Better yet, power comes on strong and fast – and with no apparent torque steer or turbo lag, the latter the result of a creative exhaust layout that gets the turbine spinning all but immediately.
Where the base 2.5-liter SkyActiv-G engine makes an acceptable, though far from inspiring 186 horsepower and 186 pound-feet of torque, the turbo bumps that up to as much as 250 hp and 320 lb-ft. That requires the use of premium fuel, however. For those who want to save a few bucks per tankful, 87 octane gas will still deliver 227 hp and 310 lb-ft, with Mazda claiming only the slightest degradation in off-the-line performance.
One surprise was the decision to pair the inline-4 engine to a 6-speed automatic, though we found it doing little hunting and seeking during our days behind the wheel. Power is then delivered to all four wheels through Mazda’s i-Activ All-Wheel-Drive system. More on that in a moment.
As for fuel economy, the 2021 CX-30 Turbo makes a decent 22 mpg city, 30 highway and 25 combined.
Technology and Safety
One of the more controversial moves by Mazda of late has been a move away from touchscreen infotainment displays. Instead, the automaker has decided it’s easier to operate the system using either voice, steering wheel controls or the rotary knob on the center console. To my mind, the automaker is right. The knob requires only a slight bit of learning to master and makes it easy to do things like zooming in and out on a map display. Meanwhile, Mazda’s voice recognition has improved during the past couple of years but still needs work.
The display is set back just enough that a touchscreen would be not just useless but potentially distracting to reach. That said, I’d like to see Mazda increase its display area a bit more during a mid-cycle update.
The Traffic Jam Assist system is one of the latest examples of an industry rushing to take the burden off the driver, especially in the most unpleasant of driving conditions. “This is not an autonomous driving feature,” stressed Matthew Valbuena, a Mazda tech manager, but it applies steering assistance in “tedious stop-and-go situations.” It’s reasonably effective at speeds up to about 40 mph but many buyers will likely question whether it’s worth the added cost.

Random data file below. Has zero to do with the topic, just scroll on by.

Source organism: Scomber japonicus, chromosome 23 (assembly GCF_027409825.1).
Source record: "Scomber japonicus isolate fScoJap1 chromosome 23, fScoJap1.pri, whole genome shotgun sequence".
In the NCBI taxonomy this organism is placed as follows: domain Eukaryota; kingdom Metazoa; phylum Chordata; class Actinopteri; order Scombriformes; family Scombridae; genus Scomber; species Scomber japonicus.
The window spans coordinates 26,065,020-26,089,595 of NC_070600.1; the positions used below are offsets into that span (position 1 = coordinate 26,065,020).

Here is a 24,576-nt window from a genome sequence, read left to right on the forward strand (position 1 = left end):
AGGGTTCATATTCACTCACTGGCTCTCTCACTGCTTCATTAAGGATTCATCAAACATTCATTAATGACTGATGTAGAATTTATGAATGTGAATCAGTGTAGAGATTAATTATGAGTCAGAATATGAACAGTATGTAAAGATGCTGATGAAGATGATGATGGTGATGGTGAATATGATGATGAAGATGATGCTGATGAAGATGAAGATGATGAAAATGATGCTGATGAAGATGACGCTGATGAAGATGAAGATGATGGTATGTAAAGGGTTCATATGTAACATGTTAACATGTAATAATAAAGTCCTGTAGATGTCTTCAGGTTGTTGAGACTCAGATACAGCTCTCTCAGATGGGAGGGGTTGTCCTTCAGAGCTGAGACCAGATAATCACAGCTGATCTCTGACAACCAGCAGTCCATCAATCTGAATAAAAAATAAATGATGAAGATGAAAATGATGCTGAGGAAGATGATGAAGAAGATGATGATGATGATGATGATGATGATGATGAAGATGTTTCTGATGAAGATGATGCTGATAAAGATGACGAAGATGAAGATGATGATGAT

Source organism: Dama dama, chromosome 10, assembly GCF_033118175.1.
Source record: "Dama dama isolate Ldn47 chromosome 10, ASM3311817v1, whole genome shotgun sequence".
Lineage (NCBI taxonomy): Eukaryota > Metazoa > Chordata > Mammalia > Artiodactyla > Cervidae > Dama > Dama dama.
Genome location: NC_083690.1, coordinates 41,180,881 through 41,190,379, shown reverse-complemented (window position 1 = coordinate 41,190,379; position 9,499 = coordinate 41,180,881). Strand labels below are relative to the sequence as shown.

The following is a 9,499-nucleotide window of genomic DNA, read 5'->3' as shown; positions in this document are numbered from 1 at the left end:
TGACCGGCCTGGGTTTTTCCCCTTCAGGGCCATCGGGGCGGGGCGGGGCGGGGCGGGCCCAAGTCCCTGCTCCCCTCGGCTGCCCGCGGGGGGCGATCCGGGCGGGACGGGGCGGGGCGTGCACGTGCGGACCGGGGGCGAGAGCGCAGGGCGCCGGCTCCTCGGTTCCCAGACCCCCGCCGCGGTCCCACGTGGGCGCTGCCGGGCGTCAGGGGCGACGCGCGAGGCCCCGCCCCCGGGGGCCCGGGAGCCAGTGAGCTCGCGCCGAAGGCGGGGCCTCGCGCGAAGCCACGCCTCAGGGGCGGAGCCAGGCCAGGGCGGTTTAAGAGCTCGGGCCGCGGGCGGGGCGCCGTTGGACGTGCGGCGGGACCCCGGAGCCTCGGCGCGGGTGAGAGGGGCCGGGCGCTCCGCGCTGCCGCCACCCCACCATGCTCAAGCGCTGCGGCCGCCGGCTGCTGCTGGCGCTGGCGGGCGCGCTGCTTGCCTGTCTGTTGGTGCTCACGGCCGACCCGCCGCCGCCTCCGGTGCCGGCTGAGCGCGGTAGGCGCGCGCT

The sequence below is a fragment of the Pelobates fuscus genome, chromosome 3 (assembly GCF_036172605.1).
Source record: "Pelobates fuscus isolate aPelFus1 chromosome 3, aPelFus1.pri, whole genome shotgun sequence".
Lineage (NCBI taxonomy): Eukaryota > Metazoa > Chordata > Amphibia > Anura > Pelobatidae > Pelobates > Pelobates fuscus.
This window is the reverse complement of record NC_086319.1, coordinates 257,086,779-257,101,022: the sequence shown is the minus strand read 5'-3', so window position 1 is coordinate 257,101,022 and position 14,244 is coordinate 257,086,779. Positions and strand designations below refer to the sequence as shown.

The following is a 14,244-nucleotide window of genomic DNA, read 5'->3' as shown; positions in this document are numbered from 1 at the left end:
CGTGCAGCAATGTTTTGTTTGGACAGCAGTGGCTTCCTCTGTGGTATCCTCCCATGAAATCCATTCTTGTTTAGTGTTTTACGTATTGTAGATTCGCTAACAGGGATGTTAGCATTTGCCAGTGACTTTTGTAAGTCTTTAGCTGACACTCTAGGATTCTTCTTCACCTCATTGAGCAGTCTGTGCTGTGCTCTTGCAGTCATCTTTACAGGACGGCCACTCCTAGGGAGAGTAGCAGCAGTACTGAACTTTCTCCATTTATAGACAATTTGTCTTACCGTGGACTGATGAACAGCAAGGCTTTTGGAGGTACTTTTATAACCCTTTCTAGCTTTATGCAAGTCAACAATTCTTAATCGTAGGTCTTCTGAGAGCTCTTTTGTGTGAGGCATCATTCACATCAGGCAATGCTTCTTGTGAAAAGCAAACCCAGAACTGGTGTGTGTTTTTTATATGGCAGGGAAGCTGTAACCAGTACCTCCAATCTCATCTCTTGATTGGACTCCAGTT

One of the nicer features is the enhanced surround-view monitor that proved extremely useful while parking and in a variety of other situations. When driving off-road, meanwhile, you can use one of its various modes to see rocks and other obstacles normally blocked by the hood, a real plus.
There’s not much to dislike about the new turbo-four powertrain, certainly if you don’t mind paying a bit more for maximum performance. But, even on regular fuel, it delivers a big improvement over the naturally aspirated CX-30.
All versions of the turbo edition come with AWD, and that’s a good thing because the i-Activ system is extremely effective at delivering torque to the right wheels at any particular moment. What’s especially impressive is what happens when you switch to off-road mode. Mazda engineers have come up with an entirely different algorithm that can sense what you’re driving on and respond accordingly. You won’t find yourself in a situation where all the torque is being delivered to a wheel that’s spinning freely in the air as you struggle to get traction.
One of the more creative concepts Mazda has come up with in recent years is called g-vectoring. It’s easy to confuse it with torque vectoring where power is diverted to outside wheels to help push you through a corner. True, the system does enhance steering, especially around tight corners, but, as much as anything, g-vectoring just makes things feel smoother, with less tossing about of drivers and passengers.
While not quite an MX-5 Miata, the 2021 CX-30 does a good job of delivering on the Mazda philosophy summed up in Japanese as “jinbai itai,” essentially translating as “horse and rider as one.”
The crossover has a lot going for it: good looks, useful technology, and about the best power in the segment before you get into performance luxury alternatives like a Mercedes-AMG GLB.
True, there are a few things to grumble about, starting with the marginal interior space, but the competition generally doesn’t do any better.
The base, non-turbo version of the crossover starts at $21,900. The 2021 Mazda CX-30 2.5 Turbo jumps to $29,900, and a near fully equipped model with the “premium plus” package will push that to $33,900.
Considering what you’ll pay for other products in that class those numbers seem more than fair. Mazda is hoping you’ll think of the CX-30 Turbo as a premium product, something you’d put up against a Mercedes as much as a Hyundai. We’re not sure how many customers will buy into that line of thinking, but we expect the turbo to clearly expand the appeal of what’s already Mazda’s second best-selling product line.